In a sense, the Gospel reading for today is an account of a first century retreat, a special seminar, which Jesus conducted for his disciples. In John 13, we find Jesus telling his disciples about true greatness. He says greatness is found in humility and service to others.

Then Jesus demonstrated that greatness by washing his disciples’ feet, something that only a slave would normally be required to do. Jesus told his disciples about a radical concept: Christian love. This was the very heart and core of Christ’s love shown his entire life.

This love would find its culmination on the cross, as Jesus sacrificed himself for us. In order to do that, Jesus had to give up everything – the very glories of heaven – so that we might have a home with him in paradise, later. Jesus gave himself wholly to his Father’s will.

He dedicated himself to every law, decree, and command his Father ever uttered. It says in Hebrews that he was like us, yet without sin. He did this for us, so that we might find favor in God’s eyes. Everything Christ Jesus accomplished was for us. And this was all part of God’s plan to provide comfort and healing, care and mercy.

Now in John 14:15, Jesus expands on God’s plan of salvation. He promises to send another Person, whom he calls the “Counselor” or the “Advocate” or the “Helper,” depending on what translation you read.

Jesus was promising to send the Holy Spirit. Jesus was foretelling the events of Pentecost. He did this to comfort his disciples. He even explains, later on in Chapter 15, that it is necessary for Him to leave in order for the Holy Spirit – the Spirit of Truth – to come fully into the world and dwell within them. As long as He’s here, the Holy Spirit won’t come.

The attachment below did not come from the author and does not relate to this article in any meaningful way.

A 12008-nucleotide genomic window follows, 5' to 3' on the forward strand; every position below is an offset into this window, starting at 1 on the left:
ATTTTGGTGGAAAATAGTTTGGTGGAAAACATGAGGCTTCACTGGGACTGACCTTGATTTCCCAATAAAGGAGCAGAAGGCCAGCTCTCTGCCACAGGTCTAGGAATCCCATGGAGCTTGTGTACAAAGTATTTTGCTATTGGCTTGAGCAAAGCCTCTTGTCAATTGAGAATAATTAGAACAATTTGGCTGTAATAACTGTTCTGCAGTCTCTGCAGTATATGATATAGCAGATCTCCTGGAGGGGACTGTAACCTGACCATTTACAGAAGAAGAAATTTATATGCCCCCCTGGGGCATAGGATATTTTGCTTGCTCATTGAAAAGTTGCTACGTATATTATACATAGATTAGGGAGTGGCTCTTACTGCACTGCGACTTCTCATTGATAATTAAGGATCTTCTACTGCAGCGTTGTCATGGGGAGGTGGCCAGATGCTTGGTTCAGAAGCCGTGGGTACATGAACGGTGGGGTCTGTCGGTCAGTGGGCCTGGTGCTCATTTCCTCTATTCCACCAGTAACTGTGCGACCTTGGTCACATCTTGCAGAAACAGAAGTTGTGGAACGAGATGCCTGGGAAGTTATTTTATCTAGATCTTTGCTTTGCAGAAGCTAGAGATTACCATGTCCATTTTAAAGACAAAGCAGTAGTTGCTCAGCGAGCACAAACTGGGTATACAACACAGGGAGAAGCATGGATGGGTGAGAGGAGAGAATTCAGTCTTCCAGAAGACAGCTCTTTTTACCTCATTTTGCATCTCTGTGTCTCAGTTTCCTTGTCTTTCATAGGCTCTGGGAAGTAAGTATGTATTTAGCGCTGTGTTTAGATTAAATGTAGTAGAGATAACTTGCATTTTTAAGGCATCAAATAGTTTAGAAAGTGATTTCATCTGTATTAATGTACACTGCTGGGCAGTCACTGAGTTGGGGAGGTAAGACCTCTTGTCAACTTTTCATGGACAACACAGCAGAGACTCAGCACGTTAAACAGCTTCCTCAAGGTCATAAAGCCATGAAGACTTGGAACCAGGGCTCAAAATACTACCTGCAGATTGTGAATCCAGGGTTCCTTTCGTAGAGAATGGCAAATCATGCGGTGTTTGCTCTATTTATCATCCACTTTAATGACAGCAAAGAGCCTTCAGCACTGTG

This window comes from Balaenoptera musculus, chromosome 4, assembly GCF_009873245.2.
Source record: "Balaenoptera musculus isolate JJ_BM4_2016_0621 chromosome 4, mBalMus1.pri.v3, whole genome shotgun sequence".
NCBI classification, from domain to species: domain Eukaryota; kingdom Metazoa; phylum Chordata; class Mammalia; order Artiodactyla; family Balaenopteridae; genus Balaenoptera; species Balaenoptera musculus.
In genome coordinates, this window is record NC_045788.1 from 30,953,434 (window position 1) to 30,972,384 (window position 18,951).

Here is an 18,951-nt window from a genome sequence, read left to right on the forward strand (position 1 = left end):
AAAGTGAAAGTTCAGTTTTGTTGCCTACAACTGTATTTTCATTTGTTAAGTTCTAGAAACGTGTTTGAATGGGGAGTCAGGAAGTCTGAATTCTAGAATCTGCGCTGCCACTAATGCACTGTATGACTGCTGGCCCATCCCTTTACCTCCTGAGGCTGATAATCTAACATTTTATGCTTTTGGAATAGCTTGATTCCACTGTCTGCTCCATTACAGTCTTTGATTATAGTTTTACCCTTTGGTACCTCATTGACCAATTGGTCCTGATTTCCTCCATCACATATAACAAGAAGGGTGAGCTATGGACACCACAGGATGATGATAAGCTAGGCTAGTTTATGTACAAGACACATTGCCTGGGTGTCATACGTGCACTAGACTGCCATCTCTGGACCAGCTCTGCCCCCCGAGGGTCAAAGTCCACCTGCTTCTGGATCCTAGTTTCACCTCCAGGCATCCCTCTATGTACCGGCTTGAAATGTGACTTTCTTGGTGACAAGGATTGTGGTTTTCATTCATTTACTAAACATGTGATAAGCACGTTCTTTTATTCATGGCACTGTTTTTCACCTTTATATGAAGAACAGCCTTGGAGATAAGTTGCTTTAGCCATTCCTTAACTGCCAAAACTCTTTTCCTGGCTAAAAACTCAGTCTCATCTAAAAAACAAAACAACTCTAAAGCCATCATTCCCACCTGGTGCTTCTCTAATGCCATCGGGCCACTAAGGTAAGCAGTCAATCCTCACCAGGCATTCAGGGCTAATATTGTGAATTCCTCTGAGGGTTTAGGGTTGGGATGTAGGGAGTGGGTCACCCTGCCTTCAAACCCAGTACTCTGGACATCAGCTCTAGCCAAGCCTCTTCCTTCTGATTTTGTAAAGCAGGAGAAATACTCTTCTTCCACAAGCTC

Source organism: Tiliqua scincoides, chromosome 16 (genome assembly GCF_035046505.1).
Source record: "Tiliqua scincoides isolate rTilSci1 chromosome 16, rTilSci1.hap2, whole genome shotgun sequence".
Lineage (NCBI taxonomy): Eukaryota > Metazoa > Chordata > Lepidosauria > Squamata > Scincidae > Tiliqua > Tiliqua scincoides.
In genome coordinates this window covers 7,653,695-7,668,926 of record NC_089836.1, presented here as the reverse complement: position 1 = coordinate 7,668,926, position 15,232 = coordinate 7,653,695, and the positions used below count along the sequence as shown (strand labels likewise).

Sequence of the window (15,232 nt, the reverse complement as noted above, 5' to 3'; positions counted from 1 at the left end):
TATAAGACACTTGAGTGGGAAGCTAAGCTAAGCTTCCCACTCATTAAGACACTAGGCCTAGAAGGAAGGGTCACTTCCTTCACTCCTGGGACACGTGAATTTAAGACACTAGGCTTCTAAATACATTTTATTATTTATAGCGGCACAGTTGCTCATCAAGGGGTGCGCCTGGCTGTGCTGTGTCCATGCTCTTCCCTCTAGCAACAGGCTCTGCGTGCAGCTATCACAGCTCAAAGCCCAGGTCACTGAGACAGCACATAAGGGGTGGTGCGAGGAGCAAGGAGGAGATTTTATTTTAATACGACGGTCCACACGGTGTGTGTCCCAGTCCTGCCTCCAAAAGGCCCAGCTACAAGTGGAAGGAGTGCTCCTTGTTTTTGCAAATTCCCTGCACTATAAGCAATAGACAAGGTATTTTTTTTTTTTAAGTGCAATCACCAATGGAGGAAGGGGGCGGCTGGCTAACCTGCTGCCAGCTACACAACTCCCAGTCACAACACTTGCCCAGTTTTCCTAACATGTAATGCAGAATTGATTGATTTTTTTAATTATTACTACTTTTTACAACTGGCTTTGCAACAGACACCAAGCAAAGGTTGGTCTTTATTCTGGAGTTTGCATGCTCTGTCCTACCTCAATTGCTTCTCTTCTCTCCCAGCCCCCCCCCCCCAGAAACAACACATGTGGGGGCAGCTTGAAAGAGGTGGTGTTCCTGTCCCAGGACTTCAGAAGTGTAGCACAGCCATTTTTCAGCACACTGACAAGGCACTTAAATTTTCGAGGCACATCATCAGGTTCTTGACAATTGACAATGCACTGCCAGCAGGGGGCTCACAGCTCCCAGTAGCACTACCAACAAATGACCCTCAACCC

He knew they would be confused as they witnessed his crucifixion and death. Jesus wanted to let his disciples know that he would not forsake them, that He cared for them. And so he makes a promise. He would send the “Counselor.” The original Greek word Jesus uses was “Paraclete.”

As I said, we translate that as “counselor” or “advocate” or “helper.” I like the word “advocate.” That Greek word has the idea of one who walks along side you, encouraging and instructing. It’s a picture of someone who cares, someone who’s working on your behalf, for you and with you.

I can’t think of a better way for Jesus to describe God’s care and concern than his description of the Holy Spirit. It reminds me of when my father first taught me how to drive. He was a “paraclete” or “counselor” of sorts.

He sat in the seat next to me, pointing out the gas from the brake pedal, showing me the clutch and getting me so I learned to drive on a stick. One of the things my father said was if you learn to drive on an automatic you can drive an automatic. If you learn to drive on a stick you can drive anything.